Homelessness, not squatting, is the real crime
As of last week, it is a criminal offence to squat in any residential property, including those that are empty or abandoned. Many of the headlines were almost euphoric in tone, lauding the end of ‘squatters’ rights’ and praising a victory for common sense. And who could disagree? For too long lazy, hippie, dropout, scrounging anarchists have been causing ‘untold misery’ by forcing thousands of really nice law-abiding people out of their homes.
Oh how the Daily Mail would love this to be true, except it isn’t, so they had to make it up. I’m not denying it happens, nor that it’s upsetting (although I often wonder who is more upset, the displaced homeowner or hysterical commentators who fear it might happen to them), but it doesn’t represent most squatting. And in any case, it was already illegal.
Perhaps David Cameron realised this mistake when he evicted Grant Shapps from his job as housing minister and made him Conservative Party chairman, where he won’t really have to deal with any facts? Or perhaps not. But Shapps did seem to have form when it came to making illegal things that were already illegal, as the excellent @nearlylegal pointed out when Shapps announced the government would support a private member’s bill to criminalise the sub-letting of social housing.
Does it matter if something is made illegal twice, even if it does make you look a bit stupid? Well, yes, if it costs money you don’t have and unnecessarily criminalises thousands of people. Still, if you follow some of the popular press and listen to what MPs and ministers have said about the issue, you could be forgiven for thinking that a new law was necessary.
‘Squatters’ rights’ are an urban myth on a par with the ‘compensation culture’. Trespassing in someone’s home with the intention of living there was already a criminal offence, which the police said was ‘broadly in the right place’ for them to tackle the worst cases, such as people coing back from holiday to find dreadlocked, pot-smoking, crusties have camped out in their living room.
Misrepresenting the law does no-one any favours, certainly not the people who will feel the brunt of it. Homeless charities fear thousands of people may be evicted from otherwise empty houses, and before you start crying out that these are not their homes and they have no right to them, perhaps you would like to find somewhere else for them to live? Because if not, they are going to end up on the corner of your street.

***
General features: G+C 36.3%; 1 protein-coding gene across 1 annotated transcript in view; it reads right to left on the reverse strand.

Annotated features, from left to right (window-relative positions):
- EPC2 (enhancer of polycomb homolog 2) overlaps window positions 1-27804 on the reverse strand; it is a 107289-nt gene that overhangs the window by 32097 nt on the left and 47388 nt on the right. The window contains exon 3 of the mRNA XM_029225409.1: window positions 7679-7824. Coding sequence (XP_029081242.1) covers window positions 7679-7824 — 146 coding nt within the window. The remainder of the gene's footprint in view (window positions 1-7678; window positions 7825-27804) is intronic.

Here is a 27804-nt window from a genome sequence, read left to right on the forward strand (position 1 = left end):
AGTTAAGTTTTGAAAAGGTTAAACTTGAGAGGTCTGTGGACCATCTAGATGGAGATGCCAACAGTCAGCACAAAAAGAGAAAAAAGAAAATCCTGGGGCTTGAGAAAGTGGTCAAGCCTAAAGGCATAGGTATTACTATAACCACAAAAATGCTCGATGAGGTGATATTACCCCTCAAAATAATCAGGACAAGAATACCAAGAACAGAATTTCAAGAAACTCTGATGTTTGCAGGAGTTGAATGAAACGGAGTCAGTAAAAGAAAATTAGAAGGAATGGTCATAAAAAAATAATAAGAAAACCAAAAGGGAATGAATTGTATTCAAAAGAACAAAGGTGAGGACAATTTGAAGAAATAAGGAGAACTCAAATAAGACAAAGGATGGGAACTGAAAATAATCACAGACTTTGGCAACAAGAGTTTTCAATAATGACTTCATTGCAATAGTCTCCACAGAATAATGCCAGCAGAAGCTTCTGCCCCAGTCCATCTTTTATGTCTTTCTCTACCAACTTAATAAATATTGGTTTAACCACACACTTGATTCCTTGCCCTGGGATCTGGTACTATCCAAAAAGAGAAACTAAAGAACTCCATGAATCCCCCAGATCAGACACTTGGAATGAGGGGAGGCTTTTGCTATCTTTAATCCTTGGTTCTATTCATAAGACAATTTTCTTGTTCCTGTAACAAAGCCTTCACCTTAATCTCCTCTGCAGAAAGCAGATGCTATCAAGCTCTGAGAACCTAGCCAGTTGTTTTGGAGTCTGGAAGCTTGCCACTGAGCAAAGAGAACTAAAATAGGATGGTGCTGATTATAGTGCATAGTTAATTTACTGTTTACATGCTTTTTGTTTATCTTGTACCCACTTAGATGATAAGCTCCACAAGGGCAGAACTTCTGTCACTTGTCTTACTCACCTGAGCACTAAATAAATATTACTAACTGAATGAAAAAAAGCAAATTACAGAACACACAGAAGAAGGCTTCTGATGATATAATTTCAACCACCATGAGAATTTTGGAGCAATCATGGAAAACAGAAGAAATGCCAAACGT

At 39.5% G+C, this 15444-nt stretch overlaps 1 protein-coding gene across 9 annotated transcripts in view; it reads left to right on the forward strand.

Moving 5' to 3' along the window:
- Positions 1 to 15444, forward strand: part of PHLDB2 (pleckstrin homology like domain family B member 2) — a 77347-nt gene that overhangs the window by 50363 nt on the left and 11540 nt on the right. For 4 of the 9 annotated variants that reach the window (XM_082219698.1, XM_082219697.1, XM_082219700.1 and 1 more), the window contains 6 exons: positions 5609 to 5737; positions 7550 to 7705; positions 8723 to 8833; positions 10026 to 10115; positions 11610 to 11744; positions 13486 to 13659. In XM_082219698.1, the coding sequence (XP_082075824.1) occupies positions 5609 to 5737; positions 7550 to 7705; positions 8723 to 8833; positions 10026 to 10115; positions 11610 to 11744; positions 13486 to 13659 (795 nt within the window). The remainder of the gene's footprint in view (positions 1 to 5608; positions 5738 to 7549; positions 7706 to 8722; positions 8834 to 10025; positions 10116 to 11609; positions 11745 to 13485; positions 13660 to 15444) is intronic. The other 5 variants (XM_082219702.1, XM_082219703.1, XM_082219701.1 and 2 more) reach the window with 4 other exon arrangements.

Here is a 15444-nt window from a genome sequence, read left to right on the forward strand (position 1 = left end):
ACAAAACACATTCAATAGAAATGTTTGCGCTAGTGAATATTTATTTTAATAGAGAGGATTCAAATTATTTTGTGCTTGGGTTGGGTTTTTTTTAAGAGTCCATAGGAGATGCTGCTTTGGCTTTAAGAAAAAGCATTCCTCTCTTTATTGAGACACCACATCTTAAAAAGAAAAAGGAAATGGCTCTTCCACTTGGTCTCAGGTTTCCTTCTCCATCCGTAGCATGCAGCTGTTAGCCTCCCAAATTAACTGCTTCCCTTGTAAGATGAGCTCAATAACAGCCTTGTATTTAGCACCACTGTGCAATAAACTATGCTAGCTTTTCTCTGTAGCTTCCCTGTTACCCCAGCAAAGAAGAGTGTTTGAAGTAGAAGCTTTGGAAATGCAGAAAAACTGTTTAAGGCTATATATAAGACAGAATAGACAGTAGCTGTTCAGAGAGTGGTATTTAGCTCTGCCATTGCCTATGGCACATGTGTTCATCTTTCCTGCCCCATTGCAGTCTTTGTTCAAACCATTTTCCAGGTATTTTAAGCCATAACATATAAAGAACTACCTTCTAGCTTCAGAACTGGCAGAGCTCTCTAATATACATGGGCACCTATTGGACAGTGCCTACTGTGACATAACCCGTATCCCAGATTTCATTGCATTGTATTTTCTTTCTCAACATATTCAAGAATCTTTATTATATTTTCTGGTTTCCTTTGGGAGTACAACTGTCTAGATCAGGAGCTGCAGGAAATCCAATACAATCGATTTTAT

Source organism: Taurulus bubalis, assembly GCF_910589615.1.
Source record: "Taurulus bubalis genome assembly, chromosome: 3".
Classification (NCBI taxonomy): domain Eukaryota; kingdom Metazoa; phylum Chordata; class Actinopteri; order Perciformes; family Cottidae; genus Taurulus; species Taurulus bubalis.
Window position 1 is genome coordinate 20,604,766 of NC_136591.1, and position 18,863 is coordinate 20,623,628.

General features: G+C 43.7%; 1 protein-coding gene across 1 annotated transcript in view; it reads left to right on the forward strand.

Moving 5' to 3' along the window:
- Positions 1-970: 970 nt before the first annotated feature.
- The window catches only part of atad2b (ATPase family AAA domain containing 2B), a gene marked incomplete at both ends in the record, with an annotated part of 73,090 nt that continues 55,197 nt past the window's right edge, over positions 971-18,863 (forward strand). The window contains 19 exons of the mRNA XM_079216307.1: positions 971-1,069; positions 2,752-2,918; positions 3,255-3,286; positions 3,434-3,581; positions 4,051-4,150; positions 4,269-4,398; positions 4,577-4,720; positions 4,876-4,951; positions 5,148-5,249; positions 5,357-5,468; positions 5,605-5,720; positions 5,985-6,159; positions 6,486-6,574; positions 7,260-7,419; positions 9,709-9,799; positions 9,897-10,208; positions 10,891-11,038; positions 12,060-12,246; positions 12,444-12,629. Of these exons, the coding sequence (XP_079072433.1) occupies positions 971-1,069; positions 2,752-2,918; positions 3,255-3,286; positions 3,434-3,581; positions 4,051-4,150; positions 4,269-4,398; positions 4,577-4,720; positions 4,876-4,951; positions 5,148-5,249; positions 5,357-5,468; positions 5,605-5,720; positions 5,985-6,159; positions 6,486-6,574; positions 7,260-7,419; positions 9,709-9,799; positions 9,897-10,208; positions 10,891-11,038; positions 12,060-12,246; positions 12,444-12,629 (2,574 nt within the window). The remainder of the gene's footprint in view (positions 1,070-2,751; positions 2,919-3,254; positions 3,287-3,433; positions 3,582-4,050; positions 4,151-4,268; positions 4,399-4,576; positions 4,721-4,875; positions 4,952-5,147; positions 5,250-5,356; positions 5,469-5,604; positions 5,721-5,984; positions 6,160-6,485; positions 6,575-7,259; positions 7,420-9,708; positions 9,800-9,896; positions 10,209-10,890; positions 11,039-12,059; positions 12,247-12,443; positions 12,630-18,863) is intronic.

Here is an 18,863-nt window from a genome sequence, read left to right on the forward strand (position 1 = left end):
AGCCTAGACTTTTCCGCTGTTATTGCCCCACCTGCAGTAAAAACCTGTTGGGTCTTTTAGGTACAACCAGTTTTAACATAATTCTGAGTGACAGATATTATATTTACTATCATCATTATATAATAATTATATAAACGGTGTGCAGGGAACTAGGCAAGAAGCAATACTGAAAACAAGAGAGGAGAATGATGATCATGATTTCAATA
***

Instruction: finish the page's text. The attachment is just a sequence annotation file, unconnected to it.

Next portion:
With homelessness rising 14% last year it is hard to think of a better use for the 720,000 empty properties blighting neighbourhoods across England alone. Instead, the new law will mean squatters living in otherwise unoccupied or abandoned buildings will face six months in prison and a £5,000 fine.
Possibly fair enough if you are of the nice-family-home-breaking-and-entering variety, but not at all fair if you are one of those squatting in a derelict, rat-infested building because you have no other choice except the street. It might not fit the story the tabloids like to tell, but most squatters are not living it up at your expense.
The homeless charity, Crisis, says 40% of homeless people have squatted at some time, and that many of them will be vulnerable, with 37 per cent having mental health problems, 52 per cent having been in prison and 20 per cent being alcohol dependent. Many have just fallen on hard times and have no chance of affording the deposit for a mortgage or standard rents even if they have a job (a report by Shelter suggested you’d have to earn £3,500 a month to afford the standard rent in London).
In fact, squatters may actually save the government money, possibly up to £90m a year, because they can’t claim housing benefit. Some even pay council tax and water rates. On the other hand, enforcing the new law may cost an estimated £790 million in processing cases through the courts, police time and council resources to rehouse those who’ve been evicted. This more than wipes out any savings the made under the Legal Aid, Sentencing and Punishment of Offenders Act, which brings it into law.
The media would have us believe that every pleasant middle-class street has at least one property occupied by lawbreakers, but in fact, there were only 37 prosecutions for squatting between 2001 and 2010. This could, of course, be for a number of reasons. There may have only been 37 instances, the law could, as the government decided, have been inadequate or maybe the police just weren’t that bothered about enforcing the law.
Neither reason seems much of a justification for putting huge numbers of otherwise law-abiding citizens on the wrong side of the law. Contrary to popular belief, you don’t have to be a layabout benefit-scrounger to squat. It may only take a tiny quirk of fate to find yourself suddenly out of your home and on the streets. Squatters can be teachers, shop workers, students, in fact anyone.
The hysteria surrounding the debate about squatting, or indeed any issue to do with protecting your property, cultivates a rational, if largely misplaced, fear that we are all at risk of losing our homes to violent invaders. I’d be prepared to bet most people are at far greater risk of losing their home through repossession or redundancy than squatting. But when has being rational ever come into it?
Homelessness, not squatting, should be the real enemy. The crime the government should focus on is that thousands of people have no hope of getting a mortgage or making rental payments because the rates are absurdly high. The scandal is that landlords are allowed to leave properties empty when we desperately need affordable housing. And your fear should be not that squatters invade your home, but that you might end up as one of them.